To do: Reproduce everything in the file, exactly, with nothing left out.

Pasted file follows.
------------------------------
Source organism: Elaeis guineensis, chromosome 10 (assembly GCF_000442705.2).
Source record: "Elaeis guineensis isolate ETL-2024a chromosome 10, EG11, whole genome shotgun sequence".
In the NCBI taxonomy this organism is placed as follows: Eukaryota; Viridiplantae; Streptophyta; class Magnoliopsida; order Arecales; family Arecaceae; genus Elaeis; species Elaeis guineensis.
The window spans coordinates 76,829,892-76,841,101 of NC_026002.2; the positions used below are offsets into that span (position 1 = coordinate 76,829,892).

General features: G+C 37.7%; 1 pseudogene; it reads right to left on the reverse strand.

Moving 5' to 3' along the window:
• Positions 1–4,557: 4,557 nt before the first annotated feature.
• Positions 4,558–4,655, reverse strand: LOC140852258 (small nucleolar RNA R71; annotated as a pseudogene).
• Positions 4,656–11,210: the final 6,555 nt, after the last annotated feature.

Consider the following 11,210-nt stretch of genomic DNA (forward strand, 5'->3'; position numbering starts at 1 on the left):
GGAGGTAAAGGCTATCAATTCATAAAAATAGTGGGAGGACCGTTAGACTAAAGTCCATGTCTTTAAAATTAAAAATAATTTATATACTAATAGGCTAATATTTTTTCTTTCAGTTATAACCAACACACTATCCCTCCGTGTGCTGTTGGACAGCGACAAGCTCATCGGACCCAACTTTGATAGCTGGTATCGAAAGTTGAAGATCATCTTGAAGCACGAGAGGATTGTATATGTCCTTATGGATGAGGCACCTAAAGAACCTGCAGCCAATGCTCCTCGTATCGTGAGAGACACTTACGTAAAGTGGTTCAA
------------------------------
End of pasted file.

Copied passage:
Source organism: Elaeis guineensis, chromosome 10 (assembly GCF_000442705.2).
Source record: "Elaeis guineensis isolate ETL-2024a chromosome 10, EG11, whole genome shotgun sequence".
In the NCBI taxonomy this organism is placed as follows: Eukaryota; Viridiplantae; Streptophyta; class Magnoliopsida; order Arecales; family Arecaceae; genus Elaeis; species Elaeis guineensis.
The window spans coordinates 76,829,892-76,841,101 of NC_026002.2; the positions used below are offsets into that span (position 1 = coordinate 76,829,892).

General features: G+C 37.7%; 1 pseudogene; it reads right to left on the reverse strand.

Moving 5' to 3' along the window:
• Positions 1–4,557: 4,557 nt before the first annotated feature.
• Positions 4,558–4,655, reverse strand: LOC140852258 (small nucleolar RNA R71; annotated as a pseudogene).
• Positions 4,656–11,210: the final 6,555 nt, after the last annotated feature.

Consider the following 11,210-nt stretch of genomic DNA (forward strand, 5'->3'; position numbering starts at 1 on the left):
GGAGGTAAAGGCTATCAATTCATAAAAATAGTGGGAGGACCGTTAGACTAAAGTCCATGTCTTTAAAATTAAAAATAATTTATATACTAATAGGCTAATATTTTTTCTTTCAGTTATAACCAACACACTATCCCTCCGTGTGCTGTTGGACAGCGACAAGCTCATCGGACCCAACTTTGATAGCTGGTATCGAAAGTTGAAGATCATCTTGAAGCACGAGAGGATTGTATATGTCCTTATGGATGAGGCACCTAAAGAACCTGCAGCCAATGCTCCTCGTATCGTGAGAGACACTTACGTAAAGTGGTTCAA